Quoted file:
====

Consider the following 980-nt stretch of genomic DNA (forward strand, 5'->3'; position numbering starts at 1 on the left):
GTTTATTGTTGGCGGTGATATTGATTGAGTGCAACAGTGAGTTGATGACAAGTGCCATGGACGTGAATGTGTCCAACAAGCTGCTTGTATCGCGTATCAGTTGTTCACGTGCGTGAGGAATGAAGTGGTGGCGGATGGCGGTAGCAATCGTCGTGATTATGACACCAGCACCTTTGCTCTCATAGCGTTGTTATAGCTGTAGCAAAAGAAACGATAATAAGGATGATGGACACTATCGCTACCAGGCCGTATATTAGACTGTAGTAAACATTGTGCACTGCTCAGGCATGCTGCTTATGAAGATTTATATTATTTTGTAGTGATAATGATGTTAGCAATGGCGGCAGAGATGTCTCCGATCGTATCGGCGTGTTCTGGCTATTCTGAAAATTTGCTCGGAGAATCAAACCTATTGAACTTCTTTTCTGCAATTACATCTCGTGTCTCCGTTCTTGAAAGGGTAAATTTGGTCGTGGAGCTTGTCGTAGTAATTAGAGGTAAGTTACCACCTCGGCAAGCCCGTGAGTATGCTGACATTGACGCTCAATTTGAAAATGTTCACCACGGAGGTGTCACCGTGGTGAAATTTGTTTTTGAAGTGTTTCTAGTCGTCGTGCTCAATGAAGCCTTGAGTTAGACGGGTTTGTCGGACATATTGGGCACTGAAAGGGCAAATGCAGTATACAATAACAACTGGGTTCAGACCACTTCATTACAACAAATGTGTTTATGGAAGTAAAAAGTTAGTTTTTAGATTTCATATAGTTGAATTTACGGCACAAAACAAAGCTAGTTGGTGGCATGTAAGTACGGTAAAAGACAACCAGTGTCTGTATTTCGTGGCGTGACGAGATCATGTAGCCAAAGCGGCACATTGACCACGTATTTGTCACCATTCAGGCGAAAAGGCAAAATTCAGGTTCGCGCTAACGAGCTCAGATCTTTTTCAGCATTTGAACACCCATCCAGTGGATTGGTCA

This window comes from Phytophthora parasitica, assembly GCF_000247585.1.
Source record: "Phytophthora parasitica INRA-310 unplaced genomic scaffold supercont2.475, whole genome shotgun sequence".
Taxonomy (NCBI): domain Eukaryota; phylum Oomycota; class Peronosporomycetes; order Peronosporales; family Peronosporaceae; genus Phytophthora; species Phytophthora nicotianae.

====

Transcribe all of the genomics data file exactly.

Consider the following 980-nt stretch of genomic DNA (forward strand, 5'->3'; position numbering starts at 1 on the left):
GTTTATTGTTGGCGGTGATATTGATTGAGTGCAACAGTGAGTTGATGACAAGTGCCATGGACGTGAATGTGTCCAACAAGCTGCTTGTATCGCGTATCAGTTGTTCACGTGCGTGAGGAATGAAGTGGTGGCGGATGGCGGTAGCAATCGTCGTGATTATGACACCAGCACCTTTGCTCTCATAGCGTTGTTATAGCTGTAGCAAAAGAAACGATAATAAGGATGATGGACACTATCGCTACCAGGCCGTATATTAGACTGTAGTAAACATTGTGCACTGCTCAGGCATGCTGCTTATGAAGATTTATATTATTTTGTAGTGATAATGATGTTAGCAATGGCGGCAGAGATGTCTCCGATCGTATCGGCGTGTTCTGGCTATTCTGAAAATTTGCTCGGAGAATCAAACCTATTGAACTTCTTTTCTGCAATTACATCTCGTGTCTCCGTTCTTGAAAGGGTAAATTTGGTCGTGGAGCTTGTCGTAGTAATTAGAGGTAAGTTACCACCTCGGCAAGCCCGTGAGTATGCTGACATTGACGCTCAATTTGAAAATGTTCACCACGGAGGTGTCACCGTGGTGAAATTTGTTTTTGAAGTGTTTCTAGTCGTCGTGCTCAATGAAGCCTTGAGTTAGACGGGTTTGTCGGACATATTGGGCACTGAAAGGGCAAATGCAGTATACAATAACAACTGGGTTCAGACCACTTCATTACAACAAATGTGTTTATGGAAGTAAAAAGTTAGTTTTTAGATTTCATATAGTTGAATTTACGGCACAAAACAAAGCTAGTTGGTGGCATGTAAGTACGGTAAAAGACAACCAGTGTCTGTATTTCGTGGCGTGACGAGATCATGTAGCCAAAGCGGCACATTGACCACGTATTTGTCACCATTCAGGCGAAAAGGCAAAATTCAGGTTCGCGCTAACGAGCTCAGATCTTTTTCAGCATTTGAACACCCATCCAGTGGATTGGTCA

This window comes from Phytophthora parasitica, assembly GCF_000247585.1.
Source record: "Phytophthora parasitica INRA-310 unplaced genomic scaffold supercont2.475, whole genome shotgun sequence".
Taxonomy (NCBI): domain Eukaryota; phylum Oomycota; class Peronosporomycetes; order Peronosporales; family Peronosporaceae; genus Phytophthora; species Phytophthora nicotianae.